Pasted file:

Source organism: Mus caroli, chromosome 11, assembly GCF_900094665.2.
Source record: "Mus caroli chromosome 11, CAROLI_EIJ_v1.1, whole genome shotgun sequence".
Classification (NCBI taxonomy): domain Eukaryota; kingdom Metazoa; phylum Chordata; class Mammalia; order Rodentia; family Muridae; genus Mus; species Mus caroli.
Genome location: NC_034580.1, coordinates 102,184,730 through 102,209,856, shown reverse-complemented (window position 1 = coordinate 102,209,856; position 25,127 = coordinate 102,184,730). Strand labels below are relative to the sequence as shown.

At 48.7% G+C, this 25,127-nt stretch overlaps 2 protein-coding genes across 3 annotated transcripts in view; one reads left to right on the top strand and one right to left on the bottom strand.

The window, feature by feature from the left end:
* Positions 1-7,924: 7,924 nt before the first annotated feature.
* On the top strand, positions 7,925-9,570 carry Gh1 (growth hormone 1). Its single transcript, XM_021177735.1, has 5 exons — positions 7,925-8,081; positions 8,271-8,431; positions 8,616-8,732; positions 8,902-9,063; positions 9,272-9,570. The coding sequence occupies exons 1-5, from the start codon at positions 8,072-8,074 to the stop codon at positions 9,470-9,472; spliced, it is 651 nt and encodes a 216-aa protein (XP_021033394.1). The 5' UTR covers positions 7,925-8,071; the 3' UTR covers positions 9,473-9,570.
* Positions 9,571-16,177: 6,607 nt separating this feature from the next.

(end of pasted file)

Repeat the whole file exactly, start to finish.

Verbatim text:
Source organism: Mus caroli, chromosome 11, assembly GCF_900094665.2.
Source record: "Mus caroli chromosome 11, CAROLI_EIJ_v1.1, whole genome shotgun sequence".
Classification (NCBI taxonomy): domain Eukaryota; kingdom Metazoa; phylum Chordata; class Mammalia; order Rodentia; family Muridae; genus Mus; species Mus caroli.
Genome location: NC_034580.1, coordinates 102,184,730 through 102,209,856, shown reverse-complemented (window position 1 = coordinate 102,209,856; position 25,127 = coordinate 102,184,730). Strand labels below are relative to the sequence as shown.

At 48.7% G+C, this 25,127-nt stretch overlaps 2 protein-coding genes across 3 annotated transcripts in view; one reads left to right on the top strand and one right to left on the bottom strand.

The window, feature by feature from the left end:
* Positions 1-7,924: 7,924 nt before the first annotated feature.
* On the top strand, positions 7,925-9,570 carry Gh1 (growth hormone 1). Its single transcript, XM_021177735.1, has 5 exons — positions 7,925-8,081; positions 8,271-8,431; positions 8,616-8,732; positions 8,902-9,063; positions 9,272-9,570. The coding sequence occupies exons 1-5, from the start codon at positions 8,072-8,074 to the stop codon at positions 9,470-9,472; spliced, it is 651 nt and encodes a 216-aa protein (XP_021033394.1). The 5' UTR covers positions 7,925-8,071; the 3' UTR covers positions 9,473-9,570.
* Positions 9,571-16,177: 6,607 nt separating this feature from the next.